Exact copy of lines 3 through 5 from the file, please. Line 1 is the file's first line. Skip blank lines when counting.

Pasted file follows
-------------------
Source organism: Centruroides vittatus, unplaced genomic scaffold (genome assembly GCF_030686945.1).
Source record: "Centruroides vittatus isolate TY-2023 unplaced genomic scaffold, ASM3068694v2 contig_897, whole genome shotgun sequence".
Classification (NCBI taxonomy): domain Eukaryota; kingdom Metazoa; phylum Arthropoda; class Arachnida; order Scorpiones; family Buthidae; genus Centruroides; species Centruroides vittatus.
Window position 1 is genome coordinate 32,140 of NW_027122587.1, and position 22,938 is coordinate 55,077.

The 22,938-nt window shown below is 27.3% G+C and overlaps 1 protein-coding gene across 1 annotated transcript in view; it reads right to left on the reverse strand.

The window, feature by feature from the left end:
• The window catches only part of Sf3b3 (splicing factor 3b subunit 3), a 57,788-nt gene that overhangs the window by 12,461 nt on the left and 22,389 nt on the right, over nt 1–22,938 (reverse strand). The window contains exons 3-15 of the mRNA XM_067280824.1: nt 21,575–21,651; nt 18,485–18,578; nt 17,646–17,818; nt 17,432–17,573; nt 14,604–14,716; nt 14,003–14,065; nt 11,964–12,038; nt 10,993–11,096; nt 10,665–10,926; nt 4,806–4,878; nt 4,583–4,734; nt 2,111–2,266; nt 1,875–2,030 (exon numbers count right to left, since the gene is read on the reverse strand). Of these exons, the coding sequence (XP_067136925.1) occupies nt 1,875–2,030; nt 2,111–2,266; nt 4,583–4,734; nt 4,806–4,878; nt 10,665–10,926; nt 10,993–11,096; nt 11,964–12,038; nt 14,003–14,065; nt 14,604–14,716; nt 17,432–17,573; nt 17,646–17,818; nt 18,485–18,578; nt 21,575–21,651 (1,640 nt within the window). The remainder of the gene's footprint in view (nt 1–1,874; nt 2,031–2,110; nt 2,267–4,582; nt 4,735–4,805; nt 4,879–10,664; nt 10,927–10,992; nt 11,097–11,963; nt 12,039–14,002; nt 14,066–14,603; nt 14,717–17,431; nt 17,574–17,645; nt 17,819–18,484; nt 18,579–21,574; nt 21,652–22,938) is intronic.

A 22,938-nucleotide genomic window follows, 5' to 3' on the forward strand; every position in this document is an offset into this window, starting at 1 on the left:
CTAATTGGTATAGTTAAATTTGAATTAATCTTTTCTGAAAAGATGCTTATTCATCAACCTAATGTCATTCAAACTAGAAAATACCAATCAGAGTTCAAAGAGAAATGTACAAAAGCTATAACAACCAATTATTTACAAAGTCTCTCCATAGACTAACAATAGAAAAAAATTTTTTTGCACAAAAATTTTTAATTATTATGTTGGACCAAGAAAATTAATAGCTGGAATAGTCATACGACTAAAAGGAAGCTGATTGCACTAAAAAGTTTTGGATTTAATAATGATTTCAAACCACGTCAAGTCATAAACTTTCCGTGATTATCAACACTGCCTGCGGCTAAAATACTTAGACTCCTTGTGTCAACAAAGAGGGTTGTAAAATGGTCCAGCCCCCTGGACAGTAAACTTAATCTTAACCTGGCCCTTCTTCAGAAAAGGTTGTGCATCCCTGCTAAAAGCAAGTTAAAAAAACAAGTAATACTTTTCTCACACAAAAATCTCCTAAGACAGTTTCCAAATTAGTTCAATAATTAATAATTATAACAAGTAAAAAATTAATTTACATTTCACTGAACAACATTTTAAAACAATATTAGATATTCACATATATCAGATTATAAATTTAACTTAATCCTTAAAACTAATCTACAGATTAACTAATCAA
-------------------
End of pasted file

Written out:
Classification (NCBI taxonomy): domain Eukaryota; kingdom Metazoa; phylum Arthropoda; class Arachnida; order Scorpiones; family Buthidae; genus Centruroides; species Centruroides vittatus.
Window position 1 is genome coordinate 32,140 of NW_027122587.1, and position 22,938 is coordinate 55,077.

The 22,938-nt window shown below is 27.3% G+C and overlaps 1 protein-coding gene across 1 annotated transcript in view; it reads right to left on the reverse strand.